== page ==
Revealing talk about her private regrets, her search for romance, and her old-fashioned take on motherhood. by Liz Smith
Boy toy. Pop tart. Diva. Cultural icon. Sexual revolutionary. Living legend. Good girl. Bad girl.
A lot of labels have attached themselves to Madonna, but none has sparked more curiosity than her latest: Mom. When Madonna gave birth to her daughter, Lourdes Maria Ciccone Leon, on October 14, 1996, the news generated international headlines. Had any other woman ever produced a child? It seemed not if one looked at the media coverage. (I had scooped her pregnancy by personal trainer Carlos Leon months earlier. Though I knew the story was big, I had no idea how big until I found myself chained to my desk for days, talking only about Madonna’s new baby.)
The press shows no sign of letting up should Madonna decide to add to her family. Shortly after this interview, the media had a field day speculating that Madonna was pregnant again. Although Madonna did reveal her family plans to me when we talked, she remained mum about a possible pregnancy. And wearing a belly-baring shirt and long-slung pants, she certainly wasn’t hiding anything. Still, the dramatic transformation she’s undergone since Lourdes’s arrival makes me feel that more children are in her future.
With the birth of her daughter came an “enlightened” Madonna, who explored her spirituality with the same fervor that she once explored — and flaunted — her sexuality. Some dismissed this latter-day serenity as a pose. But Madonna had long since become inured to charges that she cynically reinvented herself, using calculation rather than talent to keep her career afloat. Instead of striking hack, she expressed her feelings through her music, rethinking the rewards of fame, reassessing her life as a public figure, taking a closer look at religion, and celebrating motherhood. In 1998, she produced the album Ray Of Light, a contemplative work that brought her a shelf hill of Grammy awards.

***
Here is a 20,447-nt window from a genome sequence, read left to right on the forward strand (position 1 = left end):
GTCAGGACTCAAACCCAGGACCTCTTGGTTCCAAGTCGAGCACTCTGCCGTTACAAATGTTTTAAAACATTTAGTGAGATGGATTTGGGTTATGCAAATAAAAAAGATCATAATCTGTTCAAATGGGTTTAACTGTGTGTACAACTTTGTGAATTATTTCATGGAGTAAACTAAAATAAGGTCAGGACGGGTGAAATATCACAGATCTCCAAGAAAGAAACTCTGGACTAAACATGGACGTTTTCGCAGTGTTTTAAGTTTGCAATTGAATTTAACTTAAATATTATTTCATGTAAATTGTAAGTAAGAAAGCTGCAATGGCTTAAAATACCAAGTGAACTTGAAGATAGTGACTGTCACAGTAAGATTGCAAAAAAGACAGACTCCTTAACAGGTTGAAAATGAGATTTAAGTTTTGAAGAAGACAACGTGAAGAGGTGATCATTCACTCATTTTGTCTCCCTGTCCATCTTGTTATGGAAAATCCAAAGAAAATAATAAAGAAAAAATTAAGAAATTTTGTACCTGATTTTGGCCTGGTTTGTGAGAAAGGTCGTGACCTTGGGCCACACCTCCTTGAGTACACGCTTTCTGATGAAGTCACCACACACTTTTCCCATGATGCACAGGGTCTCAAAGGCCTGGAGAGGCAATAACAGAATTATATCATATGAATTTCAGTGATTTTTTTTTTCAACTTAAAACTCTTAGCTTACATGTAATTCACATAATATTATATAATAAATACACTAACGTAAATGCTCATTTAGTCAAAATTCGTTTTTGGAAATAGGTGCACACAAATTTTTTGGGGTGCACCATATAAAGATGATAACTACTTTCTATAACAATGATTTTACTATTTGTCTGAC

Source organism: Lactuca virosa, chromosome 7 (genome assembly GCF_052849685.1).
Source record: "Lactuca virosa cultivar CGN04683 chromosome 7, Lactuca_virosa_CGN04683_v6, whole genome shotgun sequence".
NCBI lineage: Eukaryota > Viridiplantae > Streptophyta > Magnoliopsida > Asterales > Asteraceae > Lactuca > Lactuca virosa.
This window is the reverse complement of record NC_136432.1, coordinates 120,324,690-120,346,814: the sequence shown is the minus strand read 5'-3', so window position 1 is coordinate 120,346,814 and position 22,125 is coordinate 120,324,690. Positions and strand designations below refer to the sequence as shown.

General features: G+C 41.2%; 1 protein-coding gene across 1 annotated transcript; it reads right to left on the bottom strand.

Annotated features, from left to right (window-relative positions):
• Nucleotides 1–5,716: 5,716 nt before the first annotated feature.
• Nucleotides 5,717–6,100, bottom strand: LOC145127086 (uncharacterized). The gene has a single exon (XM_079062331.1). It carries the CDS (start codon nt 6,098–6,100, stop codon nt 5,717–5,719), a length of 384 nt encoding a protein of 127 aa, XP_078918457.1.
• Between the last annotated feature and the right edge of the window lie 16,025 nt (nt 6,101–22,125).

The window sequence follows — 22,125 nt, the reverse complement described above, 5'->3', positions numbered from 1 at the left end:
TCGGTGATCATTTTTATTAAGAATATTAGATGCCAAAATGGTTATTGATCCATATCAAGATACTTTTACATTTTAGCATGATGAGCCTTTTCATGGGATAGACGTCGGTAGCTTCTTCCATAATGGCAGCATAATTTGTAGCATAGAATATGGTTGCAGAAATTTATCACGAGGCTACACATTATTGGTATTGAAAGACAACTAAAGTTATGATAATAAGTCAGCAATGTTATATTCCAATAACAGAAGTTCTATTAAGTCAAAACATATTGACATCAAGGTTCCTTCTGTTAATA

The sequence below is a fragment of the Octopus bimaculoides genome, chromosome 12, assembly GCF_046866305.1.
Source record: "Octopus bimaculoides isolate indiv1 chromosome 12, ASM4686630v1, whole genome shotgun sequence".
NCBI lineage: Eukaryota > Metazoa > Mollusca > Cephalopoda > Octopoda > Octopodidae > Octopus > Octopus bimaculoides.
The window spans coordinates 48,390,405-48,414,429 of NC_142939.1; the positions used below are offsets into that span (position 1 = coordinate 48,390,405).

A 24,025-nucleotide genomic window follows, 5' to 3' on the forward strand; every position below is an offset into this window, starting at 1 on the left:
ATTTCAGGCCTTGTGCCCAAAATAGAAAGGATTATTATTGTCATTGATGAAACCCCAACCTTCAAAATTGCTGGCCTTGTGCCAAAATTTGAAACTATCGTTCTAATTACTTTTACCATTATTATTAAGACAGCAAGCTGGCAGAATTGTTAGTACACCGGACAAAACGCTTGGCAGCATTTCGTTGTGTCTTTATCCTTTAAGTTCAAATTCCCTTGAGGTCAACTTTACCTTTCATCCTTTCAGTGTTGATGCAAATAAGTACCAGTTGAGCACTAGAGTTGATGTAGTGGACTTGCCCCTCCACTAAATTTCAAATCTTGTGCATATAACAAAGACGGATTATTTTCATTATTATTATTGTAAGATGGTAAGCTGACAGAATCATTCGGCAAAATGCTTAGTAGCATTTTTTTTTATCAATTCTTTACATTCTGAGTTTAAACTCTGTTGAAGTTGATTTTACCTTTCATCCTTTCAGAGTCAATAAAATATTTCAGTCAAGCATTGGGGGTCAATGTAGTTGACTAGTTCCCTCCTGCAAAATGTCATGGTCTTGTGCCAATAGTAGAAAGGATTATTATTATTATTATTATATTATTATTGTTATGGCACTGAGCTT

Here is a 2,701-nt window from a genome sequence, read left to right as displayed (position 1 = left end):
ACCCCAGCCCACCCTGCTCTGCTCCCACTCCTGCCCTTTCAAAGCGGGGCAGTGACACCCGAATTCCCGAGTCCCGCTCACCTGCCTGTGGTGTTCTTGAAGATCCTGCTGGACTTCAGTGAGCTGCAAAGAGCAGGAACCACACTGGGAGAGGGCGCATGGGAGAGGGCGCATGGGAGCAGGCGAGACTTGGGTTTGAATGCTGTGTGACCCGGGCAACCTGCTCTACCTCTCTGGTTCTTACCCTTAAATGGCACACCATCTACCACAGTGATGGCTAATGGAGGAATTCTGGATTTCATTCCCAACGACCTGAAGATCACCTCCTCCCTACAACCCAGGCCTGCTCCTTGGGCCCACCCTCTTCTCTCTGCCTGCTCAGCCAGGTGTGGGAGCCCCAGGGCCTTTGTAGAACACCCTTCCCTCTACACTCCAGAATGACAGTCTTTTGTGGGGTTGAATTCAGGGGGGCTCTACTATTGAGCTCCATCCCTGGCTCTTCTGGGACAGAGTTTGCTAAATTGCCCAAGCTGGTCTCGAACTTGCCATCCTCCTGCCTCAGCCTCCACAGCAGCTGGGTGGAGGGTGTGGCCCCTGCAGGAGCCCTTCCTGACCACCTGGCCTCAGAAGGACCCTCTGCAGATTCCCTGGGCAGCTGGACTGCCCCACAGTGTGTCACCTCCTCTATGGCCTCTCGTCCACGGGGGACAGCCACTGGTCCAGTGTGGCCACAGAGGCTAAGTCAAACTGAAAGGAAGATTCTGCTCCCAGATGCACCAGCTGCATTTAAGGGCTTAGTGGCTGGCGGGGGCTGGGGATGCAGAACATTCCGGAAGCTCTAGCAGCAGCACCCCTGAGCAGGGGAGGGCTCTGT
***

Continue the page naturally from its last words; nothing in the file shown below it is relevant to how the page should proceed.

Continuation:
Now, after a long cinematic hiatus, Madonna is starring in her first film since Evita. Her new movie, The New Best Thing a romantic drama costarring Rupert Everett and Benjamin Bratt, reflects the concerns of a woman in her 40s like Madonna: issues of children. family, and personal responsibility.
Recently, I spent hours watching the star at a London studio as she shot the video for the song “American Pie”; a remake of the Don McLean hit, it’s featured on the movie’s soundtrack. Most interesting was the chance to see Madonna close-up with Lola (that’s her nickname for Lourdes). The two laughed, sang, played games, and exchanged whispers and hugs.
The next night, still in London, I visited with Madonna and child. Madonna embraced me warmly; Lola was crying. She did not want Mommy to do an interview. Patient negotiating ensued, and at one point, Madonna even invited Lola to “sit quietly next to me while I talk to Liz.” It was with some relief on Madonna’s part that Lola turned up her nose at this and marched downstairs to her playroom.
Madonna offered me tea, and ran downstairs to fetch it. But this was less about being a good hostess than about wanting to check in with her daughter. When she came back, Madonna smiled ruefully and said, “Oh, am I going to get it. I have a business meeting later, but Lola is going to punish me if I don’t go down there and play before I go. She’s at that age. She doesn’t want me out of her sight.”
And so it was with one motherly ear on the hallway that Madonna began to open up about her life.
Liz Smith: In The Next Best Thing, you play a single woman who desperately wants a child and decides to have one with a gay man, who’s her best friend. I suspect there’s going to be some comment on your character — on how unglamorous and sensitive she is.
Madonna: She’s not a larger-than-life character — she’s just a woman of our time, with a lot of the problems women have. Bad luck with men. Finding the right relationship. Raising a child.
Do you think being a mother helped you get inside the character?
Absolutely. I was like the voice of reason in terms of what she would do in a certain situation. Rupert Everett, who plays her partner, and John Schlesinger, the director, don’t have children; when they weren’t sure what she should do, I would say, “No, there’s no way a parent would do that with her toddler in the room.” So it was really helpful that I have a child. Otherwise, instead of drawing on my own experiences, I would’ve called my sister up every five minutes and asked her how a mother would behave.
Women, in particular, are going to find this story very moving — women who may have avoided your other films because of your racy image or whatever. (Laughs.) I think the idea of you as naughty and unfeeling is wrong. I’ve always seen you as vulnerable.